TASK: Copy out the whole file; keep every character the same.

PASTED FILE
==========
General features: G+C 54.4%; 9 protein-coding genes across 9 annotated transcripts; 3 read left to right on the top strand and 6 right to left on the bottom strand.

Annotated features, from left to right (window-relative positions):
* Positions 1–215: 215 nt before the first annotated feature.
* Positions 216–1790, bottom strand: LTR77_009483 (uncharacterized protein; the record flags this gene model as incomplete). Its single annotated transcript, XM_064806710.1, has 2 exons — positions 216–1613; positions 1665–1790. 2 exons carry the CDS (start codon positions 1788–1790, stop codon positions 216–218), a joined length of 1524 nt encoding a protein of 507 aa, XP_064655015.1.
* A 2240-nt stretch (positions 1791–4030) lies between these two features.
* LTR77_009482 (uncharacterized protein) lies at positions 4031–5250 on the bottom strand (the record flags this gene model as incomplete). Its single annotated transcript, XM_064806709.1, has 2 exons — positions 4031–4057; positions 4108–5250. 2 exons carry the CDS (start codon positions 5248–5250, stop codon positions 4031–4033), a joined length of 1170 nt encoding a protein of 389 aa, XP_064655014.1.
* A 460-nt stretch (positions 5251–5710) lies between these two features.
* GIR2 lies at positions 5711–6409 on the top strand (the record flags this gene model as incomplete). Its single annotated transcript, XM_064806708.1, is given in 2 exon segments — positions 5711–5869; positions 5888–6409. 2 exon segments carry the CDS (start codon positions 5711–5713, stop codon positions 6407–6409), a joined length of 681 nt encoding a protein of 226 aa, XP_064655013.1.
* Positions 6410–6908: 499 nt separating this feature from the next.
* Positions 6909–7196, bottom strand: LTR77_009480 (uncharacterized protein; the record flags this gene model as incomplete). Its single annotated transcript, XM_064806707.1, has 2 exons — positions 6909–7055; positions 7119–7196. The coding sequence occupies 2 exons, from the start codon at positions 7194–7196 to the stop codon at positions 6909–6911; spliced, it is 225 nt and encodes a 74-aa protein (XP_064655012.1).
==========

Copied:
General features: G+C 54.4%; 9 protein-coding genes across 9 annotated transcripts; 3 read left to right on the top strand and 6 right to left on the bottom strand.

Annotated features, from left to right (window-relative positions):
* Positions 1–215: 215 nt before the first annotated feature.
* Positions 216–1790, bottom strand: LTR77_009483 (uncharacterized protein; the record flags this gene model as incomplete). Its single annotated transcript, XM_064806710.1, has 2 exons — positions 216–1613; positions 1665–1790. 2 exons carry the CDS (start codon positions 1788–1790, stop codon positions 216–218), a joined length of 1524 nt encoding a protein of 507 aa, XP_064655015.1.
* A 2240-nt stretch (positions 1791–4030) lies between these two features.
* LTR77_009482 (uncharacterized protein) lies at positions 4031–5250 on the bottom strand (the record flags this gene model as incomplete). Its single annotated transcript, XM_064806709.1, has 2 exons — positions 4031–4057; positions 4108–5250. 2 exons carry the CDS (start codon positions 5248–5250, stop codon positions 4031–4033), a joined length of 1170 nt encoding a protein of 389 aa, XP_064655014.1.
* A 460-nt stretch (positions 5251–5710) lies between these two features.
* GIR2 lies at positions 5711–6409 on the top strand (the record flags this gene model as incomplete). Its single annotated transcript, XM_064806708.1, is given in 2 exon segments — positions 5711–5869; positions 5888–6409. 2 exon segments carry the CDS (start codon positions 5711–5713, stop codon positions 6407–6409), a joined length of 681 nt encoding a protein of 226 aa, XP_064655013.1.
* Positions 6410–6908: 499 nt separating this feature from the next.
* Positions 6909–7196, bottom strand: LTR77_009480 (uncharacterized protein; the record flags this gene model as incomplete). Its single annotated transcript, XM_064806707.1, has 2 exons — positions 6909–7055; positions 7119–7196. The coding sequence occupies 2 exons, from the start codon at positions 7194–7196 to the stop codon at positions 6909–6911; spliced, it is 225 nt and encodes a 74-aa protein (XP_064655012.1).